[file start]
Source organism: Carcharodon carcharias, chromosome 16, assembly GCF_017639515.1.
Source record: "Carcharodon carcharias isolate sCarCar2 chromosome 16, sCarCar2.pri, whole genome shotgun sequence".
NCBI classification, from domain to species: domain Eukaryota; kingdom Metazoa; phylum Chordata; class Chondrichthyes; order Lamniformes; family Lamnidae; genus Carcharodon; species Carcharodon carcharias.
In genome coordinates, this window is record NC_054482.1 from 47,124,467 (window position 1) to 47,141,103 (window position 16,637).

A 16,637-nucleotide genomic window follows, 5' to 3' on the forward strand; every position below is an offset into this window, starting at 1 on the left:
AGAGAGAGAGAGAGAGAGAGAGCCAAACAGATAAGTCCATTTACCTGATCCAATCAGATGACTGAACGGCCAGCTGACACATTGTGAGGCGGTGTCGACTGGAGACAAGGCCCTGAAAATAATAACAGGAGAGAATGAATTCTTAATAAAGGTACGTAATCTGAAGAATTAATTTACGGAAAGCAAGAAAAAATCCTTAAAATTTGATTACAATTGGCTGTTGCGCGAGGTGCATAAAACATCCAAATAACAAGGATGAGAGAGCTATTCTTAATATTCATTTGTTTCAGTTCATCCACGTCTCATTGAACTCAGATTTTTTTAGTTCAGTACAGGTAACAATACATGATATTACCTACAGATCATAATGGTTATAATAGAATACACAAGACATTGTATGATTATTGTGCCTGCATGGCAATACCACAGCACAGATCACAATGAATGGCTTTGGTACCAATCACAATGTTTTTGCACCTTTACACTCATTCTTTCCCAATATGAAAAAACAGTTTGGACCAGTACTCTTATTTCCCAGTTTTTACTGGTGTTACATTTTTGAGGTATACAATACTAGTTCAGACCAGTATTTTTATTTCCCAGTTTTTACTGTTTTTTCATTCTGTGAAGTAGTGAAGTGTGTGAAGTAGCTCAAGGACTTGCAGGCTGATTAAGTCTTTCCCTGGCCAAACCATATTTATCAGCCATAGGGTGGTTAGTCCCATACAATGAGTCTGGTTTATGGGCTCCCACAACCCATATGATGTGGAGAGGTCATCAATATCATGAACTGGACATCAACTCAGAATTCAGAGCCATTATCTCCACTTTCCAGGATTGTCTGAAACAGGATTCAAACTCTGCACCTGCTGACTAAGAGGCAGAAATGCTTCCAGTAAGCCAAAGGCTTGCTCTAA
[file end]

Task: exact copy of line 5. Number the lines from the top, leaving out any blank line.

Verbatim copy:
A 16,637-nucleotide genomic window follows, 5' to 3' on the forward strand; every position below is an offset into this window, starting at 1 on the left: